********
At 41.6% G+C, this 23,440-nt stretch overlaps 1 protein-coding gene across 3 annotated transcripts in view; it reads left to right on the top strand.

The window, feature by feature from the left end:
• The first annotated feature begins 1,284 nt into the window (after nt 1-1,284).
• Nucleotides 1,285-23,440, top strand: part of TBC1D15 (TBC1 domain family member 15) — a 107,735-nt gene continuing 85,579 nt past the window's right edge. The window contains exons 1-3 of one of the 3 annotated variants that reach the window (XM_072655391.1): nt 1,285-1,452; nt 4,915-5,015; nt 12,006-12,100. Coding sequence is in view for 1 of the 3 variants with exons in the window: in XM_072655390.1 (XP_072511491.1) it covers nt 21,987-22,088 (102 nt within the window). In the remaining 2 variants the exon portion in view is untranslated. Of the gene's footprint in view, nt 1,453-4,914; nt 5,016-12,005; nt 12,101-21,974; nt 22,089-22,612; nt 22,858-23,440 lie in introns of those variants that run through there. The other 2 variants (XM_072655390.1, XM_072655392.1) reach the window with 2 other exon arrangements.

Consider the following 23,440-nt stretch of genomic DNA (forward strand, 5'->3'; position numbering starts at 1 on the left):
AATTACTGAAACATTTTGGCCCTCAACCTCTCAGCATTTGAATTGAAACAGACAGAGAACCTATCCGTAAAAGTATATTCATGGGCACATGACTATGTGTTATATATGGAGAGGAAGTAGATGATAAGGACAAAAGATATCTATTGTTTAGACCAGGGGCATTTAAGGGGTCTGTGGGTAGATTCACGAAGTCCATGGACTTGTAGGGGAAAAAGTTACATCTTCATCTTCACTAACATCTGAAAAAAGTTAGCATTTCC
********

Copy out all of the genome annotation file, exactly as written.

At 41.6% G+C, this 23,440-nt stretch overlaps 1 protein-coding gene across 3 annotated transcripts in view; it reads left to right on the top strand.

The window, feature by feature from the left end:
• The first annotated feature begins 1,284 nt into the window (after nt 1-1,284).
• Nucleotides 1,285-23,440, top strand: part of TBC1D15 (TBC1 domain family member 15) — a 107,735-nt gene continuing 85,579 nt past the window's right edge. The window contains exons 1-3 of one of the 3 annotated variants that reach the window (XM_072655391.1): nt 1,285-1,452; nt 4,915-5,015; nt 12,006-12,100. Coding sequence is in view for 1 of the 3 variants with exons in the window: in XM_072655390.1 (XP_072511491.1) it covers nt 21,987-22,088 (102 nt within the window). In the remaining 2 variants the exon portion in view is untranslated. Of the gene's footprint in view, nt 1,453-4,914; nt 5,016-12,005; nt 12,101-21,974; nt 22,089-22,612; nt 22,858-23,440 lie in introns of those variants that run through there. The other 2 variants (XM_072655390.1, XM_072655392.1) reach the window with 2 other exon arrangements.

Consider the following 23,440-nt stretch of genomic DNA (forward strand, 5'->3'; position numbering starts at 1 on the left):
AATTACTGAAACATTTTGGCCCTCAACCTCTCAGCATTTGAATTGAAACAGACAGAGAACCTATCCGTAAAAGTATATTCATGGGCACATGACTATGTGTTATATATGGAGAGGAAGTAGATGATAAGGACAAAAGATATCTATTGTTTAGACCAGGGGCATTTAAGGGGTCTGTGGGTAGATTCACGAAGTCCATGGACTTGTAGGGGAAAAAGTTACATCTTCATCTTCACTAACATCTGAAAAAAGTTAGCATTTCC